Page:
Wow. Where to begin...

Perhaps GOP congressman McHenry, who sits on the House committee that oversees the Census, said it best yesterday, during his bid to knock some sense into the heads of his conservative friends: "Anyone who tells you that this year's census is unconstitutional, and that you are not required to fill out the form completely, is flat out wrong...That argument doesn't stand up to either history or the Constitution's text."

He got that right. The U.S. Constitution (Article I, Section 2) requires that Congress oversee the Census "in such Manner as they shall by Law direct," which means that Congress is empowered to decide how the Census is conducted and what questions are asked. Failure to fill out the form, or complete the entire form, is a violation of Title 13, U.S. Code. These are the rules of the road, as repeatedly upheld by the U.S. Supreme Court, dating back to 1870.

What's most laughable is the delusional claim that the Census can ask only for the number of household members. Apparently there are denizens of the right who think that asking anything else is a new scheme hatched by Obama's socialist cadre. Well, here's a quick cure for the paranoia:

Census-takers were asking questions about people's 1820.

Census-takers started asking people about their the first Census, in 1790.

In other words, as McHenry pointed out as well, "Every Census in U.S. history has asked for more information than a simple count," and the race question has been a fixture in every Census since the first.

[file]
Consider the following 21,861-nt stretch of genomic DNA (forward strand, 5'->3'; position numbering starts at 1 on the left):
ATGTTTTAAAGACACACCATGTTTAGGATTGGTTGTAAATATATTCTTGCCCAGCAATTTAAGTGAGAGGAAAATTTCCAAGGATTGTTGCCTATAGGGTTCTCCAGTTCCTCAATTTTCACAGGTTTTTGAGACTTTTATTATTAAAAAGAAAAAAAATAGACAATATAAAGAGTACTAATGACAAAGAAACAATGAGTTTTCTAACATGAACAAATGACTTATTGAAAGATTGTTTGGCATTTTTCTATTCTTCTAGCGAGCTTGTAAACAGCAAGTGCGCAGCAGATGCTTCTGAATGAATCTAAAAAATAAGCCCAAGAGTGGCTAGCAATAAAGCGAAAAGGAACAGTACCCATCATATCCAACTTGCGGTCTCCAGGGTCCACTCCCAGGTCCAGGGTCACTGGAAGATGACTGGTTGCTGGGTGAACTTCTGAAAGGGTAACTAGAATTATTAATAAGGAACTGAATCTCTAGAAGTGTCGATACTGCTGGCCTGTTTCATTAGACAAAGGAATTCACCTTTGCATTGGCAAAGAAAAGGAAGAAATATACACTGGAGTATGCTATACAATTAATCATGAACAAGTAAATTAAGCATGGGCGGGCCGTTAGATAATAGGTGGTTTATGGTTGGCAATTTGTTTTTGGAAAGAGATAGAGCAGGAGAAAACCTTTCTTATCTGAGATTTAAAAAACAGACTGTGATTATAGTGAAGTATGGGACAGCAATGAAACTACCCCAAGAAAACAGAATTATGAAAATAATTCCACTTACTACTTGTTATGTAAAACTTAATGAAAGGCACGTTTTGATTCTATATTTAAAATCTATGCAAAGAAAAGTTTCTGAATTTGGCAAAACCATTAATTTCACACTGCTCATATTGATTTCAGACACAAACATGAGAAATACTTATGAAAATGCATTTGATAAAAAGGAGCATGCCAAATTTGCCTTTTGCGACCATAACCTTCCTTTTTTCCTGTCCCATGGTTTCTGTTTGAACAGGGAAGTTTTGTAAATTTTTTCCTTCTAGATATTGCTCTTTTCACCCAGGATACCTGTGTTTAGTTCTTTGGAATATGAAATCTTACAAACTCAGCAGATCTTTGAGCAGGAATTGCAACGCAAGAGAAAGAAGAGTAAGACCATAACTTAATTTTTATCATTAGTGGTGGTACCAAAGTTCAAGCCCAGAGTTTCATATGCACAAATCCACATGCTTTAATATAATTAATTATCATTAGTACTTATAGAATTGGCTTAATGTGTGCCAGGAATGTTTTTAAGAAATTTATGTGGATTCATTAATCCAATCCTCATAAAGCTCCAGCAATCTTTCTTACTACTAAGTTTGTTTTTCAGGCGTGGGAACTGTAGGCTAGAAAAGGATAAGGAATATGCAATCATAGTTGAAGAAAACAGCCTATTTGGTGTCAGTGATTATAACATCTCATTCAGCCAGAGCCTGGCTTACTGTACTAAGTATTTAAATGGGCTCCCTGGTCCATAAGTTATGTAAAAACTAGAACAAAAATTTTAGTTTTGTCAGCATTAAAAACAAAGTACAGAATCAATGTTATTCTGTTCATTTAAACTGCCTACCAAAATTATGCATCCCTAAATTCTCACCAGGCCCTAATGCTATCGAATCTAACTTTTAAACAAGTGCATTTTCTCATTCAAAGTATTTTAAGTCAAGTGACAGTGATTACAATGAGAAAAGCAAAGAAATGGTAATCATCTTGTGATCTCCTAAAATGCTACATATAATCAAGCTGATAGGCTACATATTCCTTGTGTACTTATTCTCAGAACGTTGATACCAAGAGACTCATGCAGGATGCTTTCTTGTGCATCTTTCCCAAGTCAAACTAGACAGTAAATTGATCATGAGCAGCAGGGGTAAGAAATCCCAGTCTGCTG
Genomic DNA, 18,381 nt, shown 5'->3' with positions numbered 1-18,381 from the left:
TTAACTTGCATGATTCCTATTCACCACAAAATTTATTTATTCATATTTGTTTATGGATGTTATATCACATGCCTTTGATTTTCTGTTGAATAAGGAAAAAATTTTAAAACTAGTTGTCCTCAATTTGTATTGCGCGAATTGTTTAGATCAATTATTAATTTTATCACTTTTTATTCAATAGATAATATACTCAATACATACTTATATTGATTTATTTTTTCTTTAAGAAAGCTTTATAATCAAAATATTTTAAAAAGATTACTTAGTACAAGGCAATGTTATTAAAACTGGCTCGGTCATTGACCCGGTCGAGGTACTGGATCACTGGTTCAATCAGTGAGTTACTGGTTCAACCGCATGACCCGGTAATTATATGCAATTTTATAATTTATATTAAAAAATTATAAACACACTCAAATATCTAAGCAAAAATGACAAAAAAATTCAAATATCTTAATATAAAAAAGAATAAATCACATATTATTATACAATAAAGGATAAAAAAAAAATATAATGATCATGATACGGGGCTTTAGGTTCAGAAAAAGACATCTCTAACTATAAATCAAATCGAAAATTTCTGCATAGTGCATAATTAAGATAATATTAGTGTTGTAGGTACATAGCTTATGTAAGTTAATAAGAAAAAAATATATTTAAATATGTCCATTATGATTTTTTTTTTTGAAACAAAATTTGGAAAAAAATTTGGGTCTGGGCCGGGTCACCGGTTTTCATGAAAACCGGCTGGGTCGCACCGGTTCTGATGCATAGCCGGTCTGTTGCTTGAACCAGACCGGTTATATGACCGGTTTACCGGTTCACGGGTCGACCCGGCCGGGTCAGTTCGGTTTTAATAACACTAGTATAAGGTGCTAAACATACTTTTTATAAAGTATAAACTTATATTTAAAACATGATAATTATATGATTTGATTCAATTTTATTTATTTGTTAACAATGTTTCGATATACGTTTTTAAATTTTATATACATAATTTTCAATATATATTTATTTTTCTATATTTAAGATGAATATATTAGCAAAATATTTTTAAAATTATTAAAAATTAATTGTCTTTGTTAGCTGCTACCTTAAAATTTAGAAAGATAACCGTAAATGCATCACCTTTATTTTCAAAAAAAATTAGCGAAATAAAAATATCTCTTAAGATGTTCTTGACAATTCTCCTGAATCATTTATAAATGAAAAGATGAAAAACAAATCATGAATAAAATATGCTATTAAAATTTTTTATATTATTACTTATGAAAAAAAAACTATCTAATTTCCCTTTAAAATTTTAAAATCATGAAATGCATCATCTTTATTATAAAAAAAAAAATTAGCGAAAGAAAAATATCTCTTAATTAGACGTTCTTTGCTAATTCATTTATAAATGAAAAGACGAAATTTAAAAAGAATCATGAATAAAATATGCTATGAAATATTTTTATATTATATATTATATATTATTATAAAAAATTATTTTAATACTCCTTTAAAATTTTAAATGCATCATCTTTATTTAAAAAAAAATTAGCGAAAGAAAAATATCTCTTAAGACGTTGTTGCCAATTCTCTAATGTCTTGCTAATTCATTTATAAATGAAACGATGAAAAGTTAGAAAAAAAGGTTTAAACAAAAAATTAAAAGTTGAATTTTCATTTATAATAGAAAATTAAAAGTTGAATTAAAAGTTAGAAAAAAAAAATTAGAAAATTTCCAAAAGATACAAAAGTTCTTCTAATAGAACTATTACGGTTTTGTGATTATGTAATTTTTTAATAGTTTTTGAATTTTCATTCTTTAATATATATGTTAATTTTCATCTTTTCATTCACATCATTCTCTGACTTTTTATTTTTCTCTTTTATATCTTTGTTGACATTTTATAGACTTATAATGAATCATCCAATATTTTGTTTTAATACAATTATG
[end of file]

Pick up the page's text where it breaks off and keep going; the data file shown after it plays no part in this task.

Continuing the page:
And as for Boortz' umbrage about being asked to enumerate his "flush toilets," here's some news: the Census has been asking that question, off and on, as a poverty measure, since 1940.

And as for Bachmann's pinwheel-hat assertion that the Census might be used to enumerate Americans for the purpose of shipping them off to internment camps, Title 13 of the U.S. Code bars the use of such information "for any purpose in any action, suit, or other judicial or administrative proceeding."

Nevertheless, the litany of lies has apparently curbed or slowed the compliance among many credulous conservatives, and the thing is, they're only hurting themselves politically.

For instance, if Texas right-wingers persist in being refuseniks, they may well reduce their own power. The state has been tapped to be a big winner in the '10 Census, gaining four new congressional seats thanks to a burgeoning population; but if the Census count is down, the four seats may not materalize, and the predominantly conservative regions would have fewer House members than anticipated.

Apparently, only unhinged conservatives are freaked about filling out the Census; as a new CNN poll reports, 83 percent of Americans don't view the Census as an invasion of privacy. So if the right wants to cut its own clout, no doubt that gesture will be welcomed on the Democratic side.

As McHenry pleaded yesterday, "It would be a tragedy if some of our ill-informed friends handed Democrats a victory at the last minute." But perhaps that's the price to be paid for paranoia.